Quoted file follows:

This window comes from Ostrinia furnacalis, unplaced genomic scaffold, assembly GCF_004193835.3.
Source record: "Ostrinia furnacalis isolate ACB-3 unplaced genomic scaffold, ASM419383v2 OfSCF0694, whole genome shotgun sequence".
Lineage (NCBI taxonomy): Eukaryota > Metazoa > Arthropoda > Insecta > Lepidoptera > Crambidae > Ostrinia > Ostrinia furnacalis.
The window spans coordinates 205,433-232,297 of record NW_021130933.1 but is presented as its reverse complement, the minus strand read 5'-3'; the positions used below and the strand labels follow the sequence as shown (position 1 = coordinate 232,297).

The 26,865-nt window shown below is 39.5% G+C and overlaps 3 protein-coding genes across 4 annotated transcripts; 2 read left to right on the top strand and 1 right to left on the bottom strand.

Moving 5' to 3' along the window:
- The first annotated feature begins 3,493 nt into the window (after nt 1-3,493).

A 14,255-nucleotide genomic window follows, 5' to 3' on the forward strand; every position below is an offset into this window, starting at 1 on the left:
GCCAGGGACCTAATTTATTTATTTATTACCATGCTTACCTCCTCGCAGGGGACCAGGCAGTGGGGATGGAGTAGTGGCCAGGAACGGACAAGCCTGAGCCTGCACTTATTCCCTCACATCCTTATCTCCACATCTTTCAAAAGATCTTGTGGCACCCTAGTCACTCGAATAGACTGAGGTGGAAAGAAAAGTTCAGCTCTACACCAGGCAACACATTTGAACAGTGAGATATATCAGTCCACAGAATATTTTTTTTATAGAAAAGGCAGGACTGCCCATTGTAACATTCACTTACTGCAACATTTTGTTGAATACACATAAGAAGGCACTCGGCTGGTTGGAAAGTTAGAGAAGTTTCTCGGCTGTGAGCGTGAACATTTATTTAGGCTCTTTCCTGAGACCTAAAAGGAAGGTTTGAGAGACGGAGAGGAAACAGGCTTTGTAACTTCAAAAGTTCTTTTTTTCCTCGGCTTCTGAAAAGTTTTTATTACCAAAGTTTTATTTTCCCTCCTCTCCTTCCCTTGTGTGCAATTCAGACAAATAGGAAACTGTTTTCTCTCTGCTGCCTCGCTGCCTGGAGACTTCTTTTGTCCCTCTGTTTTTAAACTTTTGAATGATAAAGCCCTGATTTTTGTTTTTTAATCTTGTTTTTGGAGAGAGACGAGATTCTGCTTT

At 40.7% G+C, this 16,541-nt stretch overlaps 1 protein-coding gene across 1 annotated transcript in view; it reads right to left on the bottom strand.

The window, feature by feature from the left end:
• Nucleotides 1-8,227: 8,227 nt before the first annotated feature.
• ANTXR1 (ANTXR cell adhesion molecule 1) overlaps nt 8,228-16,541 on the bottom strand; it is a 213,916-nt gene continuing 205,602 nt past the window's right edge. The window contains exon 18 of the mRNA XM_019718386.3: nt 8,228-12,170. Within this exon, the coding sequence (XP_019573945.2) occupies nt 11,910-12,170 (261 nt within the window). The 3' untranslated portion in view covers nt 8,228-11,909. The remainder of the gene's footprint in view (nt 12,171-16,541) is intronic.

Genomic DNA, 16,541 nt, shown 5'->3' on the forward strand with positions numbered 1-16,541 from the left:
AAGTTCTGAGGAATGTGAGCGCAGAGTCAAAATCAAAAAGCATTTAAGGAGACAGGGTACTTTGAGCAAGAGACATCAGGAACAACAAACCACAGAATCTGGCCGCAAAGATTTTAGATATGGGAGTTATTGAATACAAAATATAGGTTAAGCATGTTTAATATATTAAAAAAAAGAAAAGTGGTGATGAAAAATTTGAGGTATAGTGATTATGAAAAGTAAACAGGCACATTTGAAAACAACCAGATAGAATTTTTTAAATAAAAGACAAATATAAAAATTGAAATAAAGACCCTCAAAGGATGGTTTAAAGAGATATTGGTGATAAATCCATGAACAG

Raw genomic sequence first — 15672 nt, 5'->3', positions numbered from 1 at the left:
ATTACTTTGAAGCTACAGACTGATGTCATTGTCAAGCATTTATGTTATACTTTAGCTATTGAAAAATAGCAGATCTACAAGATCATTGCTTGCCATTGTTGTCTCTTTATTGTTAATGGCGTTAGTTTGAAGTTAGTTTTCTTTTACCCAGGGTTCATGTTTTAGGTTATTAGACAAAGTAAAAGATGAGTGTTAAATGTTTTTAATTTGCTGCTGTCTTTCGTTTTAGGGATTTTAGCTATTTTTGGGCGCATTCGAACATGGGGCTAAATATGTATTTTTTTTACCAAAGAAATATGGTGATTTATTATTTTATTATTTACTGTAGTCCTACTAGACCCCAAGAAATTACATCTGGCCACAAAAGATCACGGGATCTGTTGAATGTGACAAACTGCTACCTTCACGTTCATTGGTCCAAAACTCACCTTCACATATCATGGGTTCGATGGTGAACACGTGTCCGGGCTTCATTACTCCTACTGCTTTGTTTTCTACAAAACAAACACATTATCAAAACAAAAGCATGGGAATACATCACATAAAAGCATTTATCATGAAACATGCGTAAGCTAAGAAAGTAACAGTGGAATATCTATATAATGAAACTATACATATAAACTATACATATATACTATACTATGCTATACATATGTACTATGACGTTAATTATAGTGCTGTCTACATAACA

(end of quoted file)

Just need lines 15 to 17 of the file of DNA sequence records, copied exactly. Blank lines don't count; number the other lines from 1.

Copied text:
AAGTTCTGAGGAATGTGAGCGCAGAGTCAAAATCAAAAAGCATTTAAGGAGACAGGGTACTTTGAGCAAGAGACATCAGGAACAACAAACCACAGAATCTGGCCGCAAAGATTTTAGATATGGGAGTTATTGAATACAAAATATAGGTTAAGCATGTTTAATATATTAAAAAAAAGAAAAGTGGTGATGAAAAATTTGAGGTATAGTGATTATGAAAAGTAAACAGGCACATTTGAAAACAACCAGATAGAATTTTTTAAATAAAAGACAAATATAAAAATTGAAATAAAGACCCTCAAAGGATGGTTTAAAGAGATATTGGTGATAAATCCATGAACAG

Raw genomic sequence first — 15672 nt, 5'->3', positions numbered from 1 at the left:
ATTACTTTGAAGCTACAGACTGATGTCATTGTCAAGCATTTATGTTATACTTTAGCTATTGAAAAATAGCAGATCTACAAGATCATTGCTTGCCATTGTTGTCTCTTTATTGTTAATGGCGTTAGTTTGAAGTTAGTTTTCTTTTACCCAGGGTTCATGTTTTAGGTTATTAGACAAAGTAAAAGATGAGTGTTAAATGTTTTTAATTTGCTGCTGTCTTTCGTTTTAGGGATTTTAGCTATTTTTGGGCGCATTCGAACATGGGGCTAAATATGTATTTTTTTTACCAAAGAAATATGGTGATTTATTATTTTATTATTTACTGTAGTCCTACTAGACCCCAAGAAATTACATCTGGCCACAAAAGATCACGGGATCTGTTGAATGTGACAAACTGCTACCTTCACGTTCATTGGTCCAAAACTCACCTTCACATATCATGGGTTCGATGGTGAACACGTGTCCGGGCTTCATTACTCCTACTGCTTTGTTTTCTACAAAACAAACACATTATCAAAACAAAAGCATGGGAATACATCACATAAAAGCATTTATCATGAAACATGCGTAAGCTAAGAAAGTAACAGTGGAATATCTATATAATGAAACTATACATATAAACTATACATATATACTATACTATGCTATACATATGTACTATGACGTTAATTATAGTGCTGTCTACATAACA